1) If you want your kids to respect you, you have to be respectable. Respectable means you have control over your subconscious reactions and think before you speak. It means you are mentally and emotionally mature and wise. A respectable parent is a conscious parent, who is showing by example that good decisions pay off and create happiness. You must be someone who practices what you preach and deserves respect. If you struggle with this, I highly recommend some coaching or counseling to work on your fear issues and learn some tools and skills for making your own life better.
2) If you want your kids to respect you, you must be respectful. This means you show them the same level of gracious, kind, mature behavior you would use with peers or adult friends in your life. (But this isn’t about being a lenient friend instead of a parent.) It’s about treating every human being, even the ones in your house, with courtesy and respect, honoring their value as a human being as the same as yours. This means you will ask questions about what they think and feel, and really listen and even care about their opinions. It means you will include them in the process of setting rules and their consequences, because if they have a voice they will respect you and the rules more. If you want respect, you must give it.
3) Watch your attachments and make sure your attachment to “the connection you have with your child” is more important than your attachments to anything else. Most of us have some unhealthy attachments and care too much about tasks, things, ideas, control and approval. These attachments sometimes cause us to put these things before people. On our psychological inclinations chart (on my website) you will see that many of us are overly attached to these things:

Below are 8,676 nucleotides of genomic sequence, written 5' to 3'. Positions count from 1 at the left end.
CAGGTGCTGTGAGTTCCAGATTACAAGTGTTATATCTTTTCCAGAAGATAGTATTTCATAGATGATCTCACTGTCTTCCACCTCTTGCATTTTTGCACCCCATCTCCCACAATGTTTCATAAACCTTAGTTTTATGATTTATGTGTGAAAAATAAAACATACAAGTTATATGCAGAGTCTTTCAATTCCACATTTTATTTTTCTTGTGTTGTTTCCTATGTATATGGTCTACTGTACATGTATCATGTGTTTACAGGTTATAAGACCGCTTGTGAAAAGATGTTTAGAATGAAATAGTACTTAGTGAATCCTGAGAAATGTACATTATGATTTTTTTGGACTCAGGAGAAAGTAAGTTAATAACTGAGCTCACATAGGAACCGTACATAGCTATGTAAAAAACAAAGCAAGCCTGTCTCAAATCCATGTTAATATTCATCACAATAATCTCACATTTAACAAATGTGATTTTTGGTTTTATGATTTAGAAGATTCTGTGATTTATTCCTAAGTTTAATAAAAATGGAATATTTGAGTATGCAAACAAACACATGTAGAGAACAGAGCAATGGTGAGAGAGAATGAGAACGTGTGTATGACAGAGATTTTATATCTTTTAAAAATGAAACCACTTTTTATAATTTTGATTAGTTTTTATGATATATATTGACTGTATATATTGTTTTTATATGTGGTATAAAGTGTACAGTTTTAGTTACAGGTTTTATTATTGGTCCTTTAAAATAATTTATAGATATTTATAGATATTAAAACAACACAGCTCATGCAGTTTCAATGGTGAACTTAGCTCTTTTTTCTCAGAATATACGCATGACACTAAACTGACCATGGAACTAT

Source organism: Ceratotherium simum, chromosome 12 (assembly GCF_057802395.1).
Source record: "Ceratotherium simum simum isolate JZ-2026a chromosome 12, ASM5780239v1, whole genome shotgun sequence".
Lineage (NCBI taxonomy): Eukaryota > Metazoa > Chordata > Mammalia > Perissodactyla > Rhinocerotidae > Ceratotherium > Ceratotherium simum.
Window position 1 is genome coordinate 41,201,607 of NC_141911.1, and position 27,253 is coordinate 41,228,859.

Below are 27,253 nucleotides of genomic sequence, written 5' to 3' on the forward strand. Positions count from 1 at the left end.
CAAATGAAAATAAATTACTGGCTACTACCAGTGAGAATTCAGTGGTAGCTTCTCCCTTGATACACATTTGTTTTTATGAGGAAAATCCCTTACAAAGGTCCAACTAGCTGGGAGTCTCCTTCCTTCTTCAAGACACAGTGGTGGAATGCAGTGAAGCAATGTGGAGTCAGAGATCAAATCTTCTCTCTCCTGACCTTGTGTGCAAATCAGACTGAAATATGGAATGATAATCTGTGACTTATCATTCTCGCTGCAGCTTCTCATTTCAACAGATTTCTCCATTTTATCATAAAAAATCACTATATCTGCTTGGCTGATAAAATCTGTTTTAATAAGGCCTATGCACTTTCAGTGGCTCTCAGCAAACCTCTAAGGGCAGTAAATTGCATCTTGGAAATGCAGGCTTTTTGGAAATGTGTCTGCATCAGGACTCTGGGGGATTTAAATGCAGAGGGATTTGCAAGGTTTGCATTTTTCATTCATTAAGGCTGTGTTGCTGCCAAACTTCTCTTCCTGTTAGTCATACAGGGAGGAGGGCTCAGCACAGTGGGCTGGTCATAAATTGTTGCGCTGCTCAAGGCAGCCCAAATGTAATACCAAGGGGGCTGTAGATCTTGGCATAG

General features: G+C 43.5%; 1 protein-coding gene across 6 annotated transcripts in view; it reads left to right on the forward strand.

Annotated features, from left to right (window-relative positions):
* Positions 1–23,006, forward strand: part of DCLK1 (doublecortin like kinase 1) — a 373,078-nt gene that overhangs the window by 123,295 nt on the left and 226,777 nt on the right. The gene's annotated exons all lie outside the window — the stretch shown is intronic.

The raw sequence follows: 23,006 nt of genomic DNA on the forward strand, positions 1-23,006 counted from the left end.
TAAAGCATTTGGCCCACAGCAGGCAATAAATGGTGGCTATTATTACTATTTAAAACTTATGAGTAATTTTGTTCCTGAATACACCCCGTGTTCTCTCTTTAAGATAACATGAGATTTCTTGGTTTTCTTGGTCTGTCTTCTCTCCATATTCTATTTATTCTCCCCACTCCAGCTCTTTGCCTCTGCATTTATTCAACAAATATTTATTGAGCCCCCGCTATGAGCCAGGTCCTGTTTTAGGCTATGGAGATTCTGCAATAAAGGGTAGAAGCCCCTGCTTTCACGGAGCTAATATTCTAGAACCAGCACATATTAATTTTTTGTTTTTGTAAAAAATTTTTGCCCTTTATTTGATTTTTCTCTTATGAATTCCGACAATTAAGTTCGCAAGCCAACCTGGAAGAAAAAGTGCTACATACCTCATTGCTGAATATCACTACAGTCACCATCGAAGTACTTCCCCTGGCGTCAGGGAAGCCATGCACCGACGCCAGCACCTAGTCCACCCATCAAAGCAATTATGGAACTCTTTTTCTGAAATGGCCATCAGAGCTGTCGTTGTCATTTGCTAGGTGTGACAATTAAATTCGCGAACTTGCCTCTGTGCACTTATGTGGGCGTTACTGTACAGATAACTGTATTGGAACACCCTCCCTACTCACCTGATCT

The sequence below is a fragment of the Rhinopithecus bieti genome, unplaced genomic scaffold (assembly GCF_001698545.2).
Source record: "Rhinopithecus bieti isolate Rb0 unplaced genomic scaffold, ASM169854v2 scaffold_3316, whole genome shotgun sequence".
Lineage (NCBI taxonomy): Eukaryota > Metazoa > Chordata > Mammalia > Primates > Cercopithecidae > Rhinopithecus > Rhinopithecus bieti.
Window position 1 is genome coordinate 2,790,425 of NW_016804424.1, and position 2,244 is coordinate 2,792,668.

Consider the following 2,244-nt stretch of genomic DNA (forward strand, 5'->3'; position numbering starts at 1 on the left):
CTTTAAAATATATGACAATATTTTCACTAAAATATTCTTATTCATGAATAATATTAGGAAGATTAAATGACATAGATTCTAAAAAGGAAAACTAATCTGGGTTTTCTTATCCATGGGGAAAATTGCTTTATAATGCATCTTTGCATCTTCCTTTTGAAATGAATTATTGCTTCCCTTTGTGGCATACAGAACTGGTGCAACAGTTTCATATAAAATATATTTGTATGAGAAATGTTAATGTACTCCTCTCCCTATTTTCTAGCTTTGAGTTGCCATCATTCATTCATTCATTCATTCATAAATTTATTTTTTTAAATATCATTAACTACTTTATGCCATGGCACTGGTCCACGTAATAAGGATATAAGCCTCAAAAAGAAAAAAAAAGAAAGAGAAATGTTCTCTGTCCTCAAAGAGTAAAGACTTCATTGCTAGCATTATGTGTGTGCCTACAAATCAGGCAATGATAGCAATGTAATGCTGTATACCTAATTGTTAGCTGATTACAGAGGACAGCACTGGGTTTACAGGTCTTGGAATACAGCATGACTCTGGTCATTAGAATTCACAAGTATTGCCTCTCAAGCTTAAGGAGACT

Ideas — We only feel safe if our family members fit the expectations or ideas we have about what they should be or do. Anything outside of that ideal feels unsafe. So, you may need conformity so badly you may hurt the people or sacrifice a connection for it. Your children may start to resent your ideals as more important than they are, which means they will further reject it.
Approval — This means your sense of self-worth comes from what others think of you and/or your children. An attachment here will again make children lose respect for you because your neediness and people pleasing come from fear and weakness, not strength or confidence.
Achievement/tasks — This means you attach your value to your performance and you are overly focused on doing everything and doing it perfectly. This may mean you put the projects you do for your family ahead of actually showing up for them emotionally. You may see sitting with them, asking questions and listening, as lazy or less important than cooking, cleaning or working.
4) Remember your children are here to teach you every bit as much as you’re here to teach them. Every problem, power struggle or misbehavior is your perfect lesson or chance to grow. I believe your specific children were sent to you, because your unique challenges are exactly what they need to grow. There are no accidents, and though you aren’t a perfect parent, you are apparently the perfect parent for them. If you mess them up, it will only be in the perfect way they needed to be messed up, so they can spend the rest of their life learning, growing and processing these perfect challenges for them.